• Routers exchange information by using one or more routing protocols.


Local and Remote Routers

  • A local router joins networks in the same building or between buildings in close proximity.

  • A firewall is software and/or hardware employed to restrict who has access to a network, to specific network segments, or to certain network resources (such as servers).

  • A remote router joins networks across large geographical areas, such as between cities, states, and countries.


A Local Router Connecting Networks in Adjacent Buildings

Business building

Manufacturing building

Router


Brouters

  • A brouter, also called a multiprotocol router, is a network device that acts like a bridge or a router, depending on how it is set up to forward a given protocol.

  • It is used on networks that operate with several different protocols.


How Brouters Are Used

  • For efficient packet handling on a multiprotocol network with some protocols that can be routed and some that cannot

  • To isolate and direct network traffic to reduce congestion

  • To join networks

  • To secure a certain portion of a network by controlling who can access it


Hubs

  • A hub is a central network device that connects network devices in a star topology.

  • It is also referred to as a concentrator (or switch), which is a device that can have multiple inputs and outputs all active at one time.


Services Offered by Hubs

  • Provide a central unit from which to connect multiple nodes into one network

  • Permit large numbers of computers to be connected on single or multiple LANs

  • Reduce network congestion through centralizing network design

  • Provide multiprotocol services


Types of Hubs

  • MAUs

  • 10BASE-T hubs

  • 100BASE-X hubs

  • Intelligent and modular hubs


10BASE-T Hubs

  • One of the simplest hubs

  • Popular way to connect workgroups on small and large LANs

  • Uses physical star topology to connect PCs to the central hub

  • Additional hubs are added by connecting one hub to the next.


Switching Hubs

  • Permit significant increase in the throughput capability of an existing 4 Mbps, 10 Mbps, or 16 Mbps network by taking full advantage of exiting bandwidth capabilities

  • Allow an existing network to be separated into multiple smaller segments, each independent of the others

  • Can be installed on LANs in a WAN where specific LANs are experiencing increased network traffic


100BASE-X Hubs

  • Multimedia, video, and GUI client/server applications have fostered the need for high-bandwidth, high-speed technologies.


Intelligent and Modular Hubs

  • An intelligent hub has network management and performance monitoring capabilities.

  • A modular hub, also called a chassis hub, contains a backplane into which different modules can be inserted.

  • A backplane is the main circuit board in modular equipment, containing slots as plug-ins for modular cards. It provides connections between the modular boards, a power source, and grounding.


To Diagram 10BASE-T Star Topology on Two Floors

  • Network diagram of 10BASE-T network segments connected to an intelligent hub


Gateways

  • A gateway enables communications between two different types of networked systems, such as between complex protocols or between different e-mail systems.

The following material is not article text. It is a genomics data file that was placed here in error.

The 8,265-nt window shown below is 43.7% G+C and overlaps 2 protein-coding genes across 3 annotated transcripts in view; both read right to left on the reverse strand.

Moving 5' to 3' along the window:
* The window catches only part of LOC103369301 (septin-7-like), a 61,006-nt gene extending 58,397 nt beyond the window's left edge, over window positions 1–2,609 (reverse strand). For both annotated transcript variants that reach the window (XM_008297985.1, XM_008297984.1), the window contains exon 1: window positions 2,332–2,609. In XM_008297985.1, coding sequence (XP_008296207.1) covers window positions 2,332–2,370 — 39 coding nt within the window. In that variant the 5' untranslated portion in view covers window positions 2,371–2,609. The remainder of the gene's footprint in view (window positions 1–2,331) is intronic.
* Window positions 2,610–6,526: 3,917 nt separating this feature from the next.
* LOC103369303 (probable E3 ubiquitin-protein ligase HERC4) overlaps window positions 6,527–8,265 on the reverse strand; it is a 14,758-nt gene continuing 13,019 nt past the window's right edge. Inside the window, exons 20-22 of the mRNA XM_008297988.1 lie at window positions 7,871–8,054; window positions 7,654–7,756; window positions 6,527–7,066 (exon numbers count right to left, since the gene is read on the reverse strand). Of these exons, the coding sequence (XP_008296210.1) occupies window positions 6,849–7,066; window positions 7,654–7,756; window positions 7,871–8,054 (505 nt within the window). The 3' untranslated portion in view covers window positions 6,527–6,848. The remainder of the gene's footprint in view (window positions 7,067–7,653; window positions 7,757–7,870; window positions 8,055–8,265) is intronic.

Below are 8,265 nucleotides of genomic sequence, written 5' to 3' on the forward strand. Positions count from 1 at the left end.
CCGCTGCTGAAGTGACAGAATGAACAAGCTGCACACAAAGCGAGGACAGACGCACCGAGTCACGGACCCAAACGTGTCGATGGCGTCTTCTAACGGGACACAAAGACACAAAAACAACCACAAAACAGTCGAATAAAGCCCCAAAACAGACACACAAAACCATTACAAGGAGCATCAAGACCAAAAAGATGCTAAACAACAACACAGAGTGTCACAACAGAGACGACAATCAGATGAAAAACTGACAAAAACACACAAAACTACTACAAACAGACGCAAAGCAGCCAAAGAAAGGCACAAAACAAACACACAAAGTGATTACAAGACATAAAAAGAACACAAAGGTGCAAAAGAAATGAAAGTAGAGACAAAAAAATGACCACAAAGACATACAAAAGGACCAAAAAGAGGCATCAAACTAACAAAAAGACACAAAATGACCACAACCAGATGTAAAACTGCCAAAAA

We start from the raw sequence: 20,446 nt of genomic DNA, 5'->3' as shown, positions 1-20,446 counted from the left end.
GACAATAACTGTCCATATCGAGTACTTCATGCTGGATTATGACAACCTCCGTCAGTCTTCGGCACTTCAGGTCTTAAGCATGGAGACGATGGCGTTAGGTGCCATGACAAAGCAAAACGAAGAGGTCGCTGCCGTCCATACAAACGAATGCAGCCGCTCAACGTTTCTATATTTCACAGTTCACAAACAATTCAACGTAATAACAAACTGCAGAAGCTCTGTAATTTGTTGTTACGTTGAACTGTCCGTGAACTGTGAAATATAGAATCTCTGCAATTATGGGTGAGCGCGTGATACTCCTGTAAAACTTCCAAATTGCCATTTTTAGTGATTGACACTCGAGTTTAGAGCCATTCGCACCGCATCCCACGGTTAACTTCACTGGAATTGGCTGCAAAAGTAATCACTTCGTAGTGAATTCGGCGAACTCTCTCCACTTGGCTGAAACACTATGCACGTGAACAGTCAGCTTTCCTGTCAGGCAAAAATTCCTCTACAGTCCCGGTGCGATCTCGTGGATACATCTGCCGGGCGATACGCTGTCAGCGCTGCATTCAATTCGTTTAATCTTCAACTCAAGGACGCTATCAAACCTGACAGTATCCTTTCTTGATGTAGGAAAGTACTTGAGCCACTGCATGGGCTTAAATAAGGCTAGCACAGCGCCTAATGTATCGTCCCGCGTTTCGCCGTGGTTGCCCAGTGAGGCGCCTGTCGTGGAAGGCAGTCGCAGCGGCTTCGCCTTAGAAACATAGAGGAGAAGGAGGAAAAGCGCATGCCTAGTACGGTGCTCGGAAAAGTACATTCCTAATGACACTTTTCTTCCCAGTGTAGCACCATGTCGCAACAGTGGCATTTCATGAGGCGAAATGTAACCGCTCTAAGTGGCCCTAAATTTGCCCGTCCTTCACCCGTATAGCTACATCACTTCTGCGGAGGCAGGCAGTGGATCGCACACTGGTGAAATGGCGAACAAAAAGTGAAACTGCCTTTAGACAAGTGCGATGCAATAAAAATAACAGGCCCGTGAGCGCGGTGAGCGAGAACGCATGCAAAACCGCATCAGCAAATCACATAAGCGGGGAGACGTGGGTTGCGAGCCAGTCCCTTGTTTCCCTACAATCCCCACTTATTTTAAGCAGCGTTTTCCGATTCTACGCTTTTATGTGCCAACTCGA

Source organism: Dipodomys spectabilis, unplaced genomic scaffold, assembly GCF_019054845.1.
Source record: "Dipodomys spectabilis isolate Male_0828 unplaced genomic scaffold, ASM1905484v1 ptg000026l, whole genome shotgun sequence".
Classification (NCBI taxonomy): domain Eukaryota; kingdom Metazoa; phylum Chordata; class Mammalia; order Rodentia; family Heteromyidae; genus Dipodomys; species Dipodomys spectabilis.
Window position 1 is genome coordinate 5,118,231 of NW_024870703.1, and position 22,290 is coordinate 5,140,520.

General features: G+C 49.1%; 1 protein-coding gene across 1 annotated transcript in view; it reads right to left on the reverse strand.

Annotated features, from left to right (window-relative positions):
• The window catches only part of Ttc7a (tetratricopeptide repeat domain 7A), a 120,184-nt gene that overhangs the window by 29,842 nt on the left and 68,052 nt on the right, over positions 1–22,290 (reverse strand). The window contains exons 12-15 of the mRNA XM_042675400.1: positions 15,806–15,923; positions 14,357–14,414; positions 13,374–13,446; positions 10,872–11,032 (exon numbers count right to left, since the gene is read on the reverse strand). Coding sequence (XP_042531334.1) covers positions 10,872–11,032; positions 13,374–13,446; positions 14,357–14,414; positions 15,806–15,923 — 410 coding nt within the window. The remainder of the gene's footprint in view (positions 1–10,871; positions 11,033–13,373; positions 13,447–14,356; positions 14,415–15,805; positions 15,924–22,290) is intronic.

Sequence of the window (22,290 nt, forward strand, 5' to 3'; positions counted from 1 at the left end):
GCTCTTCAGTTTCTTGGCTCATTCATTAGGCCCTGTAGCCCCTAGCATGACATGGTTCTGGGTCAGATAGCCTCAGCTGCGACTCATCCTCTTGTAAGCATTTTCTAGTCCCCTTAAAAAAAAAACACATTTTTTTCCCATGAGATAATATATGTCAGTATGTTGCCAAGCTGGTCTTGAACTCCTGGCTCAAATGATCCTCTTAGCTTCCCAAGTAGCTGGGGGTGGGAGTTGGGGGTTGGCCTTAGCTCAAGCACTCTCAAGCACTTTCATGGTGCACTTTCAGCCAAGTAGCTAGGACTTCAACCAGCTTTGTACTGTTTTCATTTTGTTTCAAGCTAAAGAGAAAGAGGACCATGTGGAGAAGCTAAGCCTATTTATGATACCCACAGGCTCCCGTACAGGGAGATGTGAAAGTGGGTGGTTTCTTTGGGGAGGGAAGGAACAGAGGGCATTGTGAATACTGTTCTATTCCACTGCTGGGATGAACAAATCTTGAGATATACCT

How Gateways Are Used

  • To convert commonly used protocols to a specialized protocol

  • To convert message formats from one format to another

  • To translate different addressing schemes

  • To link a host computer to a LAN

continued


How Gateways Are Used

  • To provide terminal emulation for connections to a host computer

  • To direct e-mail to the right network destination

  • To connect networks with different architectures


Systems Network Architecture (SNA)

  • SNA is a layered communications protocol used by IBM for communications between IBM mainframe computers and terminals.

  • It employs seven-layered communications that are similar to the OSI model, but there are differences in the way the services are grouped within the layers.


SNA gateway

IBM/Mainframe Connected through an SNA Gateway


ATM Switches

  • An ATM switch determines the network channel used to transmit an ATM cell received from a node, taking into account the type of information in the cell (voice, video, data) and the transmission speed needed.


Capabilities of ATM Switches

  • Provide high-speed communications on a network backbone

  • Provide cell transmissions directly to the desktop

  • Enable high-speed communication between network hubs

  • Centralize network design for better management

continued


Capabilities of ATM Switches

  • Connect to very high speed networks, such as SONET

  • Enable network design around workgroup members at dissimilar locations (virtual LANs)

  • Reduce network bottlenecks through high-speed communications and efficient traffic management through workgroups


ATM switch

ATM Switch


Virtual LANs (VLANs)

  • A virtual LAN (VLAN) uses switches, routers, and internetworking software to configure a network into subnetworks of logical workgroups, independent of the physical network topology.


Advantages of VLANs

  • VLANs enable a network to operate at the most efficient level; it is not limited by physical topology.

  • Network resources can be managed based on the actual work groupings of users.

  • VLANs can be reconfigured to move a user from an old workgroup to new one.


VLAN Workgroups through ATM Switching

ATM switch

ATM switch

Central ATM switch


Networking Devices and the OSI Model